August 10, 2006 - One of the most notable things about working in Baghdad is the amount of overtime and the long hours. Before I came here, I wondered whether it's all really necessary or just people hanging around with nothing else to do. Well, I have to admit it's a bit of both. There is an incredible amount of work that needs to be done and the days fly by (although the weeks crawl by; I haven't figured that one out yet). I come in at 8:00 a.m. and before I know it, my stomach tells me it's time for lunch. I swim, eat lunch at my desk and the next time I look up, it's 4:00 p.m. and there's still so much to do. The earliest I have gone back to my hootch was probably 6:00 p.m. The latest was 10:30 p.m. I must admit that the 10:30 p.m. one was because I was taking care of some personal issues, but still. . .
The tenured generalists don't get paid overtime (as officers we are not entitled to it). But the untenured officers and the specialists all get overtime, as do the Civil Service employees here on an "excursion" tour or TDY. The amount of overtime paid is astronomical, but much of it is necessary. If you come to work in Baghdad, be prepared for long hours.
On the other hand, I find it mildly amusing to hear the macho-style "Gee, I was here until midnight last night" comments. Sometimes it's like we're all competing to see who's put in the most hours. (As if that is a measure of one's true worth - NOT!!!) But sometimes I stay at work because the room is bigger, the chair is more comfortable and the internet is faster than in my hootch. And if an e-mail comes in from Washington, I can answer it right away! But I think we'd all like to believe we're tough cookies (and we are!) and ready to put in those long hours to make sure things happen.
August 18, 2006 - In the last month that I've been here, I think I've slept through the night about three or four times - once was last night (Thursday) and once was the night before last (Wednesday). Tuesday night I found myself wide awake at 1:30 a.m. and got up to read e-mails and found that my son was on-line (it was 5:30 p.m. there). We ended up chatting until about 2:00 a.m. my time and then I could sleep. Some nights I go to bed, feeling tired, but I lay in bed, wide-awake. I have tried warm showers, reading, taking both prescription and over-the-counter sleep aids and sometimes they help and sometimes they don't.
But the oddest thing about this insomnia and lack of sleep is that I don't feel tired. Of course, it's hard to get out of bed, but once I'm out of bed, and get moving, I'm wide awake. The energy level of the people at the Palace is probably what keeps me going. What else could it be? I don't drink a lot of coffee, I just go.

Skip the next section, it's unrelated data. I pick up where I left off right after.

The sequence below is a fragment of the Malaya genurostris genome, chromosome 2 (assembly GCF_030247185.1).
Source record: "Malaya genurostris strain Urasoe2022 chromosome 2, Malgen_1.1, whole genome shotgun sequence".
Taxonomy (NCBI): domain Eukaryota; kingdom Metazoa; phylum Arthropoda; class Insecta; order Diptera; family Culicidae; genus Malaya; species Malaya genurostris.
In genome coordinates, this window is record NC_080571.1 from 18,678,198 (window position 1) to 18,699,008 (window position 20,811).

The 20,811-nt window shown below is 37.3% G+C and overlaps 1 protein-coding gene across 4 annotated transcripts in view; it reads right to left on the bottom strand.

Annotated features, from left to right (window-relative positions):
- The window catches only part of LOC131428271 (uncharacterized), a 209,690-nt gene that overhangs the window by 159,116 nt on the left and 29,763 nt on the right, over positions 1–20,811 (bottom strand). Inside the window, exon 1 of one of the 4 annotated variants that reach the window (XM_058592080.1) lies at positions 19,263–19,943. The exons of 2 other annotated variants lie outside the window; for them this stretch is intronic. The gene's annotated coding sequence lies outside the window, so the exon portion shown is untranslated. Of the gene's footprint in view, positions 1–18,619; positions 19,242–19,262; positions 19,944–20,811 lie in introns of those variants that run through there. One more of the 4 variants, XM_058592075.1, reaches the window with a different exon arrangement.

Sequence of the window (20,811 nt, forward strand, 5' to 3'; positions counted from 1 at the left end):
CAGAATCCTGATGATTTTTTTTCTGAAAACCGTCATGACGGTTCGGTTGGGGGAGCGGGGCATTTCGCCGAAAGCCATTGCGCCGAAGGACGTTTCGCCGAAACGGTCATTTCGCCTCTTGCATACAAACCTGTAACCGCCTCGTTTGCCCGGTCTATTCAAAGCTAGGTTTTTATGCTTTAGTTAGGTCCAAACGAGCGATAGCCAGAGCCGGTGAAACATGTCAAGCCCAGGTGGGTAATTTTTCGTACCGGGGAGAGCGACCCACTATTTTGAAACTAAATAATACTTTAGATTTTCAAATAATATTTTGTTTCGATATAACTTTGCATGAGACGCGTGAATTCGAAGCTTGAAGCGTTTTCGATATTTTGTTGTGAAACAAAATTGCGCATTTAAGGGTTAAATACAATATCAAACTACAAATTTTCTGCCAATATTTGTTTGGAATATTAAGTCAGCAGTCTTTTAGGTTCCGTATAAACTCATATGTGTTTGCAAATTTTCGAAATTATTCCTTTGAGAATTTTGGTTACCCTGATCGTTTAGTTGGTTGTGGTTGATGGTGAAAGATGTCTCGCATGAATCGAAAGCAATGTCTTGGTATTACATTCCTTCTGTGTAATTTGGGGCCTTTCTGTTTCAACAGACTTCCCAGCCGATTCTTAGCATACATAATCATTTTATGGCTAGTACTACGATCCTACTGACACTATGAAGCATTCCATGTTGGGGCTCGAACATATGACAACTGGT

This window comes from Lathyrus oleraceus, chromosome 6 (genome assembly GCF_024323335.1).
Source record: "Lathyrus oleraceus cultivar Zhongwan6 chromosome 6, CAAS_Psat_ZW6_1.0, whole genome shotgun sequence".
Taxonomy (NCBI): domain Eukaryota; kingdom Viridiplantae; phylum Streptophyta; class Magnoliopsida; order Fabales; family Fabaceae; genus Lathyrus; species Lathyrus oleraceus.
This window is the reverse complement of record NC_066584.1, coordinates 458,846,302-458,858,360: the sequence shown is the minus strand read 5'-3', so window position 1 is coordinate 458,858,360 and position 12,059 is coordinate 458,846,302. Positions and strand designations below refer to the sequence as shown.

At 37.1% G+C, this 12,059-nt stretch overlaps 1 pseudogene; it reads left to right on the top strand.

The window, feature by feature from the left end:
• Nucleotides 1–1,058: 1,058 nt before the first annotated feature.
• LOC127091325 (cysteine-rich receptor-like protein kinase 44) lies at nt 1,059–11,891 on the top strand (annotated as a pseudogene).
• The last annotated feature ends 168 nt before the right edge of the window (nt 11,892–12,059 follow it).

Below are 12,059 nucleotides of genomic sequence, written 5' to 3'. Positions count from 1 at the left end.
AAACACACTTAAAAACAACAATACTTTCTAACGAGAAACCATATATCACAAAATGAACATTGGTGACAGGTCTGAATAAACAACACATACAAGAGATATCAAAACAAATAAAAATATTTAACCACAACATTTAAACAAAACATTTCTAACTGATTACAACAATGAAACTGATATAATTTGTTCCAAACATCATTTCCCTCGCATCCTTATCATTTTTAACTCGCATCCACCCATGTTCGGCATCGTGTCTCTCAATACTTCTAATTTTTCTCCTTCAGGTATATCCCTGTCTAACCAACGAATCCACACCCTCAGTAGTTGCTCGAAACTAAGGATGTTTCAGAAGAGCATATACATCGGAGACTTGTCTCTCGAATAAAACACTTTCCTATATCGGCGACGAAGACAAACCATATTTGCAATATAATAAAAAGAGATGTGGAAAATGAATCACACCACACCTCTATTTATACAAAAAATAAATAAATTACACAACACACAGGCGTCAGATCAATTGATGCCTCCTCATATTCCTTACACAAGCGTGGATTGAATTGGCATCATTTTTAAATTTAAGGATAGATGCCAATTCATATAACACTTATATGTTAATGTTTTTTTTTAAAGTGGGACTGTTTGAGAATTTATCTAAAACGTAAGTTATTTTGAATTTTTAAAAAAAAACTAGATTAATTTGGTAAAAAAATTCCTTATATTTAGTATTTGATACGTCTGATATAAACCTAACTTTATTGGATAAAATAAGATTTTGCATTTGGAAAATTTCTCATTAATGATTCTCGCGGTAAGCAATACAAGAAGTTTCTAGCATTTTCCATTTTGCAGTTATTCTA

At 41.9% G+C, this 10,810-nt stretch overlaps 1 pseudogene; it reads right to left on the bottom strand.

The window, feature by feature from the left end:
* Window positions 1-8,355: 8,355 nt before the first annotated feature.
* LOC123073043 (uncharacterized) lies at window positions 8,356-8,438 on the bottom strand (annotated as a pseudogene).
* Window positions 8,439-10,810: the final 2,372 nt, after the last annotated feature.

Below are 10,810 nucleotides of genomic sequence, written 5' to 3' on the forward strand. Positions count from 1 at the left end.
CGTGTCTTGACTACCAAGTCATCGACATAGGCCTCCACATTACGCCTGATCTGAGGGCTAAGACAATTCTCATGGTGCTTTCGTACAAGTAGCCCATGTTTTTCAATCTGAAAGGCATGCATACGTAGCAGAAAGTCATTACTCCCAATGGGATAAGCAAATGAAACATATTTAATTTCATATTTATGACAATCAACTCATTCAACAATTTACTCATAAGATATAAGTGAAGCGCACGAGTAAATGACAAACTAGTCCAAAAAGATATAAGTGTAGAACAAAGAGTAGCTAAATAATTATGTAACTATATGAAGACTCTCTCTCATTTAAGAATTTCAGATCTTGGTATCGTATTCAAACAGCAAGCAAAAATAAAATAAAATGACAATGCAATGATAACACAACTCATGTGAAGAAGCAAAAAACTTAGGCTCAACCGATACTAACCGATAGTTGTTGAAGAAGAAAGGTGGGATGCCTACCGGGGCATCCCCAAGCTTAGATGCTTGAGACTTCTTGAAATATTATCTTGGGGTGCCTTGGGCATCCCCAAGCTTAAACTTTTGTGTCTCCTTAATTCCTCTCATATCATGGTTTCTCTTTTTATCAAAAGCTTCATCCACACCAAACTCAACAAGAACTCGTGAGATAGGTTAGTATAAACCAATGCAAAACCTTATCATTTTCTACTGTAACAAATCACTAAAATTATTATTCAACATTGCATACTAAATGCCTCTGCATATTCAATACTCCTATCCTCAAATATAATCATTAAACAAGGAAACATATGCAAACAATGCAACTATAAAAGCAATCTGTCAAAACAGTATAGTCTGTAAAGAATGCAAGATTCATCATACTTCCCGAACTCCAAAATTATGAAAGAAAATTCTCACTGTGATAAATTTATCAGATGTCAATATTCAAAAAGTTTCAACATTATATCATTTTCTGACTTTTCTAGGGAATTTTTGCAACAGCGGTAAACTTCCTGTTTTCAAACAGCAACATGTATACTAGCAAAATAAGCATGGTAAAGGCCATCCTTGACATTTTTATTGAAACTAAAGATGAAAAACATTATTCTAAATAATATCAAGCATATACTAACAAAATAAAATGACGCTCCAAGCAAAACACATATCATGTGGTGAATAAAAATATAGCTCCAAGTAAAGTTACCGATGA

Maybe I will spend my entire R&R sleeping. We'll see. But I did sleep two nights in a row about 7-8 hours, so maybe I've finally gotten over this insomnia. . .
August 22, 2006 - Yesterday was the first day I saw clouds in the sky. As the clouds increased, the wind began to blow harder than usual. By the time I left the office around 6:30 p.m., it was downright overcast. I could look directly at the sun through the haze and it wasn't even bright enough to cut through the haze. I had heard of sand storms, but this was more of a fog. I went to the PX and by the time I came out, the air was full of sand. By the time I got back to my hootch, I felt gritty all over. The sand had seeped through my doorway and onto my floors. If this is what a sand fog does, I hate to see a full-blown sand storm. I hear it's an amazing sight. I just hope we don't get one on the days I'm planning to travel back to the States for my first R&R. They cancel flights because of sand storms.
August 27, 2006 - Whenever I think I have it bad, I remember the military here in Iraq. Those who are out in the countryside fighting must really have it tough. The military has to wear their full uniform - long-sleeved shirt, long pants, boots, PPE (bulletproof vest and helmet, which weigh about 35-40 pounds), etc.
Even when they're off-duty, they can't have fun. Under General Order #1, military in a war zone are not allowed to drink or have romantic liaisons. Now, I am not a big drinker and I'm happily and faithfully married, but for a young person who hasn't started to approach the age of settling down, it can be tough.
I did come across this photo, though, which I found highly amusing. Rumor is it's to help the military in the IZ (where liquor can be found) to learn to resist the temptation to indulge: